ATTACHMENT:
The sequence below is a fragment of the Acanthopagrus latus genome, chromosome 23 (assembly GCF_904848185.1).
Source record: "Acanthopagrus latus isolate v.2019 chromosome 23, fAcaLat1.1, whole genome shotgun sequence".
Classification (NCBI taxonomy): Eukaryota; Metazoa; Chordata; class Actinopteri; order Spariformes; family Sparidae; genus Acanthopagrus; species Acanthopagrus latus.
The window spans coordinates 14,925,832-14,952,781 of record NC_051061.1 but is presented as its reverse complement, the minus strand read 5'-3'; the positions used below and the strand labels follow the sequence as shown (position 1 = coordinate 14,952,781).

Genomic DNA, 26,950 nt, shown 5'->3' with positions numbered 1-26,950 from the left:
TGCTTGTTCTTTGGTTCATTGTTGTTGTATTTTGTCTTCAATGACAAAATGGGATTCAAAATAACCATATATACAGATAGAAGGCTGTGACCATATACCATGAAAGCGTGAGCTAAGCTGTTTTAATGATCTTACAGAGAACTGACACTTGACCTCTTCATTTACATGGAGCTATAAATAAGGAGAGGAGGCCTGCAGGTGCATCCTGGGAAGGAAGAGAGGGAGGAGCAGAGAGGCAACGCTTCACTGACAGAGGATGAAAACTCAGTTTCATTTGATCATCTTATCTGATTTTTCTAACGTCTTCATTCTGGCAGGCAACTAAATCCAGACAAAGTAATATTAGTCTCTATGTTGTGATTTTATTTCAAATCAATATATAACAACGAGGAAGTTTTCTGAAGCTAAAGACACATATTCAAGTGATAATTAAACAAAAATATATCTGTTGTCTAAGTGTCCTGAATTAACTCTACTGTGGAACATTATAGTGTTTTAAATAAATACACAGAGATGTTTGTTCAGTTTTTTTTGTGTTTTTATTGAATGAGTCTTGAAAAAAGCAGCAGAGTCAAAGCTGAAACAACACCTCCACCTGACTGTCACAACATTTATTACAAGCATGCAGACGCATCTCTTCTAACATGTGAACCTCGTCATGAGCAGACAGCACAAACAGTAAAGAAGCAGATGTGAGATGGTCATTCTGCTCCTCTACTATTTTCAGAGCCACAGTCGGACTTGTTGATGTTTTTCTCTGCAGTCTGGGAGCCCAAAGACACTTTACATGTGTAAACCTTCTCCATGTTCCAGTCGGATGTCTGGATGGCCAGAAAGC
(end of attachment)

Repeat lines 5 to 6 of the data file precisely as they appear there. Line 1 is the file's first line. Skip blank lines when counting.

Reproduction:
Genomic DNA, 26,950 nt, shown 5'->3' with positions numbered 1-26,950 from the left:
TGCTTGTTCTTTGGTTCATTGTTGTTGTATTTTGTCTTCAATGACAAAATGGGATTCAAAATAACCATATATACAGATAGAAGGCTGTGACCATATACCATGAAAGCGTGAGCTAAGCTGTTTTAATGATCTTACAGAGAACTGACACTTGACCTCTTCATTTACATGGAGCTATAAATAAGGAGAGGAGGCCTGCAGGTGCATCCTGGGAAGGAAGAGAGGGAGGAGCAGAGAGGCAACGCTTCACTGACAGAGGATGAAAACTCAGTTTCATTTGATCATCTTATCTGATTTTTCTAACGTCTTCATTCTGGCAGGCAACTAAATCCAGACAAAGTAATATTAGTCTCTATGTTGTGATTTTATTTCAAATCAATATATAACAACGAGGAAGTTTTCTGAAGCTAAAGACACATATTCAAGTGATAATTAAACAAAAATATATCTGTTGTCTAAGTGTCCTGAATTAACTCTACTGTGGAACATTATAGTGTTTTAAATAAATACACAGAGATGTTTGTTCAGTTTTTTTTGTGTTTTTATTGAATGAGTCTTGAAAAAAGCAGCAGAGTCAAAGCTGAAACAACACCTCCACCTGACTGTCACAACATTTATTACAAGCATGCAGACGCATCTCTTCTAACATGTGAACCTCGTCATGAGCAGACAGCACAAACAGTAAAGAAGCAGATGTGAGATGGTCATTCTGCTCCTCTACTATTTTCAGAGCCACAGTCGGACTTGTTGATGTTTTTCTCTGCAGTCTGGGAGCCCAAAGACACTTTACATGTGTAAACCTTCTCCATGTTCCAGTCGGATGTCTGGATGGCCAGAAAGC